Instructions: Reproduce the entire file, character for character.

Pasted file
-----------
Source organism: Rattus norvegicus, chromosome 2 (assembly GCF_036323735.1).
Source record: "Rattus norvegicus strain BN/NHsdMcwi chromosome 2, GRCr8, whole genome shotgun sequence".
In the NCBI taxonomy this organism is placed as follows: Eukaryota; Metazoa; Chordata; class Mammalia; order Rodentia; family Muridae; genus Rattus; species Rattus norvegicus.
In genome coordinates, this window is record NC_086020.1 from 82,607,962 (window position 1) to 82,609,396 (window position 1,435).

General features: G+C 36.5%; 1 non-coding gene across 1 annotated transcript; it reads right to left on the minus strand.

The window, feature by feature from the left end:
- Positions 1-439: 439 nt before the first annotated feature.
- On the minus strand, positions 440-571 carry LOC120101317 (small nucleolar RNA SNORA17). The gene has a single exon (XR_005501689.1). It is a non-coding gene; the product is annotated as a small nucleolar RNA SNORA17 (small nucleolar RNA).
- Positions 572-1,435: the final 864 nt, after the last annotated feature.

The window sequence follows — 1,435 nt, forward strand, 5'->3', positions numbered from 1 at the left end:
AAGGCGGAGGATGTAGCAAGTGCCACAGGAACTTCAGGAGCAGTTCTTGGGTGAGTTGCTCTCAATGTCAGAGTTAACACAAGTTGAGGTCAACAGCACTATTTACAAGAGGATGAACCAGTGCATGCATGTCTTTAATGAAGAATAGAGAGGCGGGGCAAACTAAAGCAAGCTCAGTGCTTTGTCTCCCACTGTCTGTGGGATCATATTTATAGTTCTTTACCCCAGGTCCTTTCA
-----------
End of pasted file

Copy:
Source organism: Rattus norvegicus, chromosome 2 (assembly GCF_036323735.1).
Source record: "Rattus norvegicus strain BN/NHsdMcwi chromosome 2, GRCr8, whole genome shotgun sequence".
In the NCBI taxonomy this organism is placed as follows: Eukaryota; Metazoa; Chordata; class Mammalia; order Rodentia; family Muridae; genus Rattus; species Rattus norvegicus.
In genome coordinates, this window is record NC_086020.1 from 82,607,962 (window position 1) to 82,609,396 (window position 1,435).

General features: G+C 36.5%; 1 non-coding gene across 1 annotated transcript; it reads right to left on the minus strand.

The window, feature by feature from the left end:
- Positions 1-439: 439 nt before the first annotated feature.
- On the minus strand, positions 440-571 carry LOC120101317 (small nucleolar RNA SNORA17). The gene has a single exon (XR_005501689.1). It is a non-coding gene; the product is annotated as a small nucleolar RNA SNORA17 (small nucleolar RNA).
- Positions 572-1,435: the final 864 nt, after the last annotated feature.

The window sequence follows — 1,435 nt, forward strand, 5'->3', positions numbered from 1 at the left end:
AAGGCGGAGGATGTAGCAAGTGCCACAGGAACTTCAGGAGCAGTTCTTGGGTGAGTTGCTCTCAATGTCAGAGTTAACACAAGTTGAGGTCAACAGCACTATTTACAAGAGGATGAACCAGTGCATGCATGTCTTTAATGAAGAATAGAGAGGCGGGGCAAACTAAAGCAAGCTCAGTGCTTTGTCTCCCACTGTCTGTGGGATCATATTTATAGTTCTTTACCCCAGGTCCTTTCA